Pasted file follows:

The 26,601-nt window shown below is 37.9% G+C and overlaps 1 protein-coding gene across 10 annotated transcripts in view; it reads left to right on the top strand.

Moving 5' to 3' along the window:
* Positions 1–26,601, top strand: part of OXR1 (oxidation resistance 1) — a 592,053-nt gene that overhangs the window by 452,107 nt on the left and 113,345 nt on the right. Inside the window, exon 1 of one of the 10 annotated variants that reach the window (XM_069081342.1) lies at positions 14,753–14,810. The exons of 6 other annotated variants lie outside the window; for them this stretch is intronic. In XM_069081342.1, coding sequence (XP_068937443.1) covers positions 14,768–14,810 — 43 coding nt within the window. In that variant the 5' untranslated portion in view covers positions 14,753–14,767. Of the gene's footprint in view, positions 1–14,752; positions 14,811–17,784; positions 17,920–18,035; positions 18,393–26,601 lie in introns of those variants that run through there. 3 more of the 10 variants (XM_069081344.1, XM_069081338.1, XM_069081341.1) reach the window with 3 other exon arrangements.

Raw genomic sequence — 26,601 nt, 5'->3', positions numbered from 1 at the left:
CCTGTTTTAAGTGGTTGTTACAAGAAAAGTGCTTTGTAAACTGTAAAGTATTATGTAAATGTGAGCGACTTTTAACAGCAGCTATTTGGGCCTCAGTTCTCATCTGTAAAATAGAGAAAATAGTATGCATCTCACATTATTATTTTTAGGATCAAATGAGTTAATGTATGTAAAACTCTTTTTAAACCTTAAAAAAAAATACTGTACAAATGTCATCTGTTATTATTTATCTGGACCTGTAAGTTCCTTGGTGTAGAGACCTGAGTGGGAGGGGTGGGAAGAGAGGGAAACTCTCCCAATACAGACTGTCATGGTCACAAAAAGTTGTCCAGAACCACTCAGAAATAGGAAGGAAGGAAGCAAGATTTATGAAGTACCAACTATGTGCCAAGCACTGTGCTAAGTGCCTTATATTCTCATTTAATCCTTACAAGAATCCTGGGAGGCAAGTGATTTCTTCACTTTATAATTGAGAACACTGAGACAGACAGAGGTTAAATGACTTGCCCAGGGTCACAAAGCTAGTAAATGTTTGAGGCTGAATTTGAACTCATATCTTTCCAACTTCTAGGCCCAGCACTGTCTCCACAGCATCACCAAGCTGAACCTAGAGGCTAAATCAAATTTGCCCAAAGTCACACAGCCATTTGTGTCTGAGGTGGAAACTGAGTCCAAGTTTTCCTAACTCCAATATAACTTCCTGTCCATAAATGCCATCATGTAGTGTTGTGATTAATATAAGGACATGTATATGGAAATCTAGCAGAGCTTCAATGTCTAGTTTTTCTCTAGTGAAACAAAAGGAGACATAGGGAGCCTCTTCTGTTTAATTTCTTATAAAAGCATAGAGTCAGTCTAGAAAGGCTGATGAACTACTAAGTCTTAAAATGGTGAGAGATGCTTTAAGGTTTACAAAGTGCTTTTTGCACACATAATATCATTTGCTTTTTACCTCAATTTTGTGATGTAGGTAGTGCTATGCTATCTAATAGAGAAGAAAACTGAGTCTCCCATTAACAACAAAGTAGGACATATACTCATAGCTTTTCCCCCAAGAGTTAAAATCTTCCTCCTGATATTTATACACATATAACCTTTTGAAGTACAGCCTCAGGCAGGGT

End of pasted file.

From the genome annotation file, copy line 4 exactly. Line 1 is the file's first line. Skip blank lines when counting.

Raw genomic sequence — 26,601 nt, 5'->3', positions numbered from 1 at the left: